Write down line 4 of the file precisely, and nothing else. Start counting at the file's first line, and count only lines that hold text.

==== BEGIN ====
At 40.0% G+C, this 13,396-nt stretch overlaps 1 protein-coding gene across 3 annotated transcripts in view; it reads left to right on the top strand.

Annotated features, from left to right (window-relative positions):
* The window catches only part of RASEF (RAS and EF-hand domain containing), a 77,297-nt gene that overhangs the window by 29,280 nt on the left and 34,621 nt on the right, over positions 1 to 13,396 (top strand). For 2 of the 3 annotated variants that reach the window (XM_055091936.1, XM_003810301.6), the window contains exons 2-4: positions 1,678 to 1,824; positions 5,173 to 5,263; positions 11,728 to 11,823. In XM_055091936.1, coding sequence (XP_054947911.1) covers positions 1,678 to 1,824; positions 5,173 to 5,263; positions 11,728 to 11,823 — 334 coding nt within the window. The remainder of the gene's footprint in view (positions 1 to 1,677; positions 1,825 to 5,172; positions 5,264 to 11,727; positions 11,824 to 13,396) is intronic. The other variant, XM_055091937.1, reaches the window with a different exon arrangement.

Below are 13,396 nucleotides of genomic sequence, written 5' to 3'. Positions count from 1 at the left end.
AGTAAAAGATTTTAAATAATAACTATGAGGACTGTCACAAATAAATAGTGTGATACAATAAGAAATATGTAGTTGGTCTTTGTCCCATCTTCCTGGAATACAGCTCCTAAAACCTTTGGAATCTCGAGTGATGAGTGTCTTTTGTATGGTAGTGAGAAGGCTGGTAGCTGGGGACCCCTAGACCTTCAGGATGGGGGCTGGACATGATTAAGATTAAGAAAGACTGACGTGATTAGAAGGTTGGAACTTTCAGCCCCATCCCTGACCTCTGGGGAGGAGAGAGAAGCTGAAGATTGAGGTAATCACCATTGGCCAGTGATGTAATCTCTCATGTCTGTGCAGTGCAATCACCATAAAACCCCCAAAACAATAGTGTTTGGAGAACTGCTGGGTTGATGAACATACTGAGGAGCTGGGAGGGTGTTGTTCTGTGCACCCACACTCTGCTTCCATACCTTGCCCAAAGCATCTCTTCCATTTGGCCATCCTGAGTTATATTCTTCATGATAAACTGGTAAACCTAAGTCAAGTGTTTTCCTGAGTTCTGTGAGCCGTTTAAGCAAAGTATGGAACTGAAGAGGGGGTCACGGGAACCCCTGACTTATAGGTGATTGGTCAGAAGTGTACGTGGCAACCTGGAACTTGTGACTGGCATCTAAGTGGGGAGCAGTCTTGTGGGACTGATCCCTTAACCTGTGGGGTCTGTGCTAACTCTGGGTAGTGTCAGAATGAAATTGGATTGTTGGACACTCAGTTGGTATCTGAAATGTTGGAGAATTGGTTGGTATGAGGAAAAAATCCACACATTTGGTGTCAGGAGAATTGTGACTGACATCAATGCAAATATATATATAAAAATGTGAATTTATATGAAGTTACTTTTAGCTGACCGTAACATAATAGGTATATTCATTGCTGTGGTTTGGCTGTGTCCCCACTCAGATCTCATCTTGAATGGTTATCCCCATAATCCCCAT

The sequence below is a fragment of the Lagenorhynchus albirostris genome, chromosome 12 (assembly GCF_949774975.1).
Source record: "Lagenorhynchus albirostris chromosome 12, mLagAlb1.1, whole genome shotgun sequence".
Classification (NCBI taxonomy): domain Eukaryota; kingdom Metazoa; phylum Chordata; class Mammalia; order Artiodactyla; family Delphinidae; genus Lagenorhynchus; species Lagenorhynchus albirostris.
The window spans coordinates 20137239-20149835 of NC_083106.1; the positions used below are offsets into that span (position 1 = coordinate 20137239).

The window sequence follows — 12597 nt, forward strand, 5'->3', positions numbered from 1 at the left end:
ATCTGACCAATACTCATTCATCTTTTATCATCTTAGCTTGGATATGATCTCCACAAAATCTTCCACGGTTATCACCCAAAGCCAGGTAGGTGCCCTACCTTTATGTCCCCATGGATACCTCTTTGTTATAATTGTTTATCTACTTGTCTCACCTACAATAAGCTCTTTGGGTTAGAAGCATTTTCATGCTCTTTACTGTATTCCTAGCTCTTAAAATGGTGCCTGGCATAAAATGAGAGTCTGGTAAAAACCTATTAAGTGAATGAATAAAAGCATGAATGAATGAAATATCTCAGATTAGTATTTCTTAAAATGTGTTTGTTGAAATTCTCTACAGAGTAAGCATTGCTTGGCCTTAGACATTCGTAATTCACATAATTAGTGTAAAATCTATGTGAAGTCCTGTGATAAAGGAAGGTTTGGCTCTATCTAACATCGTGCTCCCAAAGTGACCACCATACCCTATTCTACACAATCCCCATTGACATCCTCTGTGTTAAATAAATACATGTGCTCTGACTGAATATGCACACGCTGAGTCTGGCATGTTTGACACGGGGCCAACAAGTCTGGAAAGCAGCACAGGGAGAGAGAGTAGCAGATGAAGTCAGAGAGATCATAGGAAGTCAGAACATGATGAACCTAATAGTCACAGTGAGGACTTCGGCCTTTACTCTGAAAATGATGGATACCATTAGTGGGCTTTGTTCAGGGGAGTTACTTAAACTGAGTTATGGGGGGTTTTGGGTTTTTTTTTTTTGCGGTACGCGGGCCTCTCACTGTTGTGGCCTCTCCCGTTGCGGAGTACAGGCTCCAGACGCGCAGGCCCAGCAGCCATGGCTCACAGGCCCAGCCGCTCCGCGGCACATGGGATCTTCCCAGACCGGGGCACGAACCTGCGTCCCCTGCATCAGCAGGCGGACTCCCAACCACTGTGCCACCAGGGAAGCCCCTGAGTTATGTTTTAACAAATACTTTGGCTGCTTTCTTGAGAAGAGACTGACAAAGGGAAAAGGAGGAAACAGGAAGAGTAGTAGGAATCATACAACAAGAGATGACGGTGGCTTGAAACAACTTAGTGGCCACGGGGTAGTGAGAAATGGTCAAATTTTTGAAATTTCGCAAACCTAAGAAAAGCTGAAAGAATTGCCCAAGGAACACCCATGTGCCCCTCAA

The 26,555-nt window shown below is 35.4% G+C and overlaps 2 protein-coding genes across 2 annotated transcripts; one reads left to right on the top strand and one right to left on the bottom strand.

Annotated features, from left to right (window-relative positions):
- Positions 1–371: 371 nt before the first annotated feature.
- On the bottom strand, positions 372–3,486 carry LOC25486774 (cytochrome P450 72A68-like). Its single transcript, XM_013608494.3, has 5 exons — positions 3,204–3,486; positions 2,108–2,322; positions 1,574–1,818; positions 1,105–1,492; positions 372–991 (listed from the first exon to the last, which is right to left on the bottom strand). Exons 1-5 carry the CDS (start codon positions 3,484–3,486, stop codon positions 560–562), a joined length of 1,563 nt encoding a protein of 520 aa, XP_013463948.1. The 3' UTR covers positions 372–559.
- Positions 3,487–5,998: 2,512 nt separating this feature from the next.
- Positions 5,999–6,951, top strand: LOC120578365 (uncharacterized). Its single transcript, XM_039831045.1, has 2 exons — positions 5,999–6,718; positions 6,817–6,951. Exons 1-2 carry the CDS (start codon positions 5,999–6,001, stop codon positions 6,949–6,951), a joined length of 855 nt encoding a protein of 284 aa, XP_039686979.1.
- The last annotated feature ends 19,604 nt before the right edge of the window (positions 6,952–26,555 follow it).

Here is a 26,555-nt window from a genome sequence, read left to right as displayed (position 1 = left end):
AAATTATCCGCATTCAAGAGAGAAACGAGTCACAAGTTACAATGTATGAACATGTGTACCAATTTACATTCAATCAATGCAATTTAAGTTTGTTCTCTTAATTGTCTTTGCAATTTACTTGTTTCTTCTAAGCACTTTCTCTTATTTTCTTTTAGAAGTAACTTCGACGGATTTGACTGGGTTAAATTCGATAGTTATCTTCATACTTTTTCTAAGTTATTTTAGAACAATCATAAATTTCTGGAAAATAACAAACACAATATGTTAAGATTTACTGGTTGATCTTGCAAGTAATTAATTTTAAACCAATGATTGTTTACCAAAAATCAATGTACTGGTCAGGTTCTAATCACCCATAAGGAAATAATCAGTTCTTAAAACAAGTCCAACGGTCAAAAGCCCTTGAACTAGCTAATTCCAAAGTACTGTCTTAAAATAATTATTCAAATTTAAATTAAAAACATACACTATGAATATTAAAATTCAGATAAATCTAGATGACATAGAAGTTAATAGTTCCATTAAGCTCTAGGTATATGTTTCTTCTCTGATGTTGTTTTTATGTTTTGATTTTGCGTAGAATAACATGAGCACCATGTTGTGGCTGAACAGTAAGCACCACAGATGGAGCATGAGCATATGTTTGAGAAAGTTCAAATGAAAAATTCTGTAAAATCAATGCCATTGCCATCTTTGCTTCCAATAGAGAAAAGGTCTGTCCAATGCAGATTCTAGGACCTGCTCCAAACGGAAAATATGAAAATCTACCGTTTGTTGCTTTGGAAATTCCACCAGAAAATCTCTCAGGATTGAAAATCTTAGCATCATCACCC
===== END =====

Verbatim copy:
Below are 13,396 nucleotides of genomic sequence, written 5' to 3'. Positions count from 1 at the left end.